Vegetarian Proteins

In order to make sure a vegetarian diet is also a balanced diet many elements need to be considered, one of them is proteins.
Proteins are composed of many different amino acids, nine of these are known to be ‘essential’ and when they are all present in a food this know as containing a ‘complete protein’.
Many vegetable products are labelled as containing some protein, but these may well be incomplete proteins which are not sufficient on their own. Eggs and dairy produce contain all the necessary proteins. There is one vegetable product I know for certain contains all the essential amino acids, this is the soya bean in all its forms: tofu, bean, drink, sauce etc, but the vast majority of vegetables are more or less lacking in some of these essential amino acids.
There are three groups which are only lacking in a few and so are easier to combine to complete the requirements, these are Grains, Nuts and Legumes. Basically the Legumes complement the other two and so combined these provide a useful source of protein.
Other vegetables provide other essential ingredients such as Vitamins and Minerals but are not generally used as a source of protein without detailed information as to their amino acid content.

The Essential Amino Acids Have Important Functions In The Body

  • Isoleucine (L–) – for muscle production, maintenance and recovery after workout. Involved in haemoglobin formation, blood sugar levels, blood clot formation and energy.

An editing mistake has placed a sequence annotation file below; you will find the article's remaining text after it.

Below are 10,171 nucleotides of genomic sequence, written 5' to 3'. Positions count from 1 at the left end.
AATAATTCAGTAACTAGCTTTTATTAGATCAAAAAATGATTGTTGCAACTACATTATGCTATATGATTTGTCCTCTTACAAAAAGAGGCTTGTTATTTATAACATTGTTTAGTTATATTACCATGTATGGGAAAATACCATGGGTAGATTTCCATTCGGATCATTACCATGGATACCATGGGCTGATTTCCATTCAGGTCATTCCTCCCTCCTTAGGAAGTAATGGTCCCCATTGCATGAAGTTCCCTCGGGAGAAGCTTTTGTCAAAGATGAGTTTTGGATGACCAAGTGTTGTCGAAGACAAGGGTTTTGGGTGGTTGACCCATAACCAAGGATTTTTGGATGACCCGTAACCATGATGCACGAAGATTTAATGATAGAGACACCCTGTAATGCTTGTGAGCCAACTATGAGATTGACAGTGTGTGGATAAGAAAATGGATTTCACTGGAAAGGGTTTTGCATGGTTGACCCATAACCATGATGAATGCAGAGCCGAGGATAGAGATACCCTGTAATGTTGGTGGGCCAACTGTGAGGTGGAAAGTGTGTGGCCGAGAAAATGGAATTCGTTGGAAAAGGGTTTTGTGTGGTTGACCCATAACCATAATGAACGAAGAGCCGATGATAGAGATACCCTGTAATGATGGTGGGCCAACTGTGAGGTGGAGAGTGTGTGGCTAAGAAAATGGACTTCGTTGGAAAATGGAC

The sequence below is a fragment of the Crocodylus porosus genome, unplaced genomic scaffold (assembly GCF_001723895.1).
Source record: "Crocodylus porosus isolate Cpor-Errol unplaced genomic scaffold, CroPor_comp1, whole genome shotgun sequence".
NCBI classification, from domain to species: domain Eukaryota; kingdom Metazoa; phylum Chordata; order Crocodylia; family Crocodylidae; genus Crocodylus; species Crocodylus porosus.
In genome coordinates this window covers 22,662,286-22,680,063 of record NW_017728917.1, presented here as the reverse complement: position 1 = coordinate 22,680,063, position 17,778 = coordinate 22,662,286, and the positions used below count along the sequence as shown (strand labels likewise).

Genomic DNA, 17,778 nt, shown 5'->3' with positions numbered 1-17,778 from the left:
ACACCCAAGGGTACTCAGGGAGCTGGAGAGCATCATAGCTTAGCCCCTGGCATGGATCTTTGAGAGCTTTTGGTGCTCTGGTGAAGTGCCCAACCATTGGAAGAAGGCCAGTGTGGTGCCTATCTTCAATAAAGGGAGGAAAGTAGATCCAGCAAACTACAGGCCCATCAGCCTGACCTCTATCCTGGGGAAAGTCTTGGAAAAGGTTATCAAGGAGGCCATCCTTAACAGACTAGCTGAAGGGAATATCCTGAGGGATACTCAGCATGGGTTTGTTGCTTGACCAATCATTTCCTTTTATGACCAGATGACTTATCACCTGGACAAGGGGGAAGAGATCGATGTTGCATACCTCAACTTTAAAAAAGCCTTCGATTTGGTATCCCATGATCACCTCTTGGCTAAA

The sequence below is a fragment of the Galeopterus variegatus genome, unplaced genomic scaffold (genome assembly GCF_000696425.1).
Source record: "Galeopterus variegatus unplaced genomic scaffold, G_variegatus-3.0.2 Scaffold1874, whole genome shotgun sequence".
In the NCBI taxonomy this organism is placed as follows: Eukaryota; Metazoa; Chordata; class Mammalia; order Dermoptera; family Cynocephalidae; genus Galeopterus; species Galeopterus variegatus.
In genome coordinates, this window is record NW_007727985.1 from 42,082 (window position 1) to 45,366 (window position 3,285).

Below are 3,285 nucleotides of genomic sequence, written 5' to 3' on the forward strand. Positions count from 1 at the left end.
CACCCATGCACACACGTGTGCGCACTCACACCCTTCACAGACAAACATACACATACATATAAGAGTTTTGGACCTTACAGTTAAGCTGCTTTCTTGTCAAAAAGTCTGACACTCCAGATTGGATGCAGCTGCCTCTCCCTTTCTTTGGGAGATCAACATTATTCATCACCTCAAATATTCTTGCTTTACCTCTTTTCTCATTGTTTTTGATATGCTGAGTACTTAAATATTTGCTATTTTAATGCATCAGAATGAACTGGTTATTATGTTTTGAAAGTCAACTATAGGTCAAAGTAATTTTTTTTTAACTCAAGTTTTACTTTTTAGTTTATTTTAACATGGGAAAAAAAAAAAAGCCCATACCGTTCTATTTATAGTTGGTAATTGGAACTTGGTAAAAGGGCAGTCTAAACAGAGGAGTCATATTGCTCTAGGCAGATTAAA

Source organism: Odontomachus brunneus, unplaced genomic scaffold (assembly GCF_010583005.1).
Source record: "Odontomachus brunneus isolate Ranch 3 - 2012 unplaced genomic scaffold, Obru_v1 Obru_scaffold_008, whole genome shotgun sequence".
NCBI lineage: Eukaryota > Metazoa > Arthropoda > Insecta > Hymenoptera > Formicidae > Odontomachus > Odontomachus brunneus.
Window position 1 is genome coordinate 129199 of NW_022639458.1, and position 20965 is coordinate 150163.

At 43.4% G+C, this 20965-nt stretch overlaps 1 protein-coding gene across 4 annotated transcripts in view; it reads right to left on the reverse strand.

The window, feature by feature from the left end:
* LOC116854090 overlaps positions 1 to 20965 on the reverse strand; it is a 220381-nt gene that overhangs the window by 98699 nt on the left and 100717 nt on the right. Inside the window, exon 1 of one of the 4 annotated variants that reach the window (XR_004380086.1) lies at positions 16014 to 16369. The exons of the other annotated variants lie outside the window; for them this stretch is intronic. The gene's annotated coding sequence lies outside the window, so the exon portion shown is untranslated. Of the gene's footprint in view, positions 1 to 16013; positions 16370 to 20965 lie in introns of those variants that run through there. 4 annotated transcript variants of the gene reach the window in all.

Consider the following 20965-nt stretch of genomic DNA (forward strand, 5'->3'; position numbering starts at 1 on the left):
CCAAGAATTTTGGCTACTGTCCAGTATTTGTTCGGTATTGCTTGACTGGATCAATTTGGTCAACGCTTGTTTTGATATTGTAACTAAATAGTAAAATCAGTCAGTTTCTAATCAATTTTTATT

• Leucine (LGN) – growth hormone production, tissue production and repair, prevents muscle wasting, used in treating conditions such as Parkinson’s disease.
  • Lysine (L–) – calcium absorption, bone development, nitrogen maintenance, tissue repair, hormone production, antibody production.
  • Methionine (GN-) – fat emulsification, digestion, antioxidant (cancer prevention), arterial plaque prevention (heart health) and heavy metal removal.
  • Phenylalanine (LGN) – tyrosine synthesis and the neurochemicals dopamine and norepinephrine. Supports learning and memory, brain processes and mood elevation.
  • Threonine (LN-) – monitors bodily proteins for maintaining or recycling processes.
  • Tryptophan (GN-) –niacin production, serotonin production, pain management, sleep and mood regulation.
  • Valine (LGN) – helps muscle production, recovery, energy, endurance; balances nitrogen levels; used in treatment of alcohol related brain damage.
  • Histidine (LGN) – the ‘growth amino’ essential for young children. Lack of histidine is associated with impaired speech and growth.


Legumes: lentils, peas beans peanuts Tryptophan Methionine Grains, nuts & seeds Stir-fry veg w/green soybeans, served over brown rice, sesame seeds garnish

Hummus (chickpea & tahini spread), served w/whole wheat pitta bread

Grains: wheat, corn, rice, oats barley, rye Lysine               Isoleucine Threonine Legumes, dairy Grilled cheddar on whole wheat bread

Cornbread & chilli beans, grated cheddar

Nuts & Seeds: almonds sunflower cashew Lysine                 Isoleucine Legumes Lentil walnut loaf, cashew gravy


The letters in brackets (LegumeGrainNuts) indicate what foods the amino acids are found in.

For copyright purposes I collected the information  about the amino acids online several years ago and am posting it for possible educational purposes only.

I cannot guarantee the accuracy of what is written (for instance the chart had placed peanuts in the nut section whereas they are now known to contain the amino acids of legumes – I amended the chart in that way – ought they be called pea beans? and how is it that people are allergic to them as nuts?) but I have nonetheless found it helpful and hope others do too.

Further reading: there is a vast amount of information available but I also found helpful Anton Mosimann’s “Naturally” cookbook; on p 10,11 – ‘A few dietary Basics’, he explains about complementary proteins and other nutritional information, simply and clearly.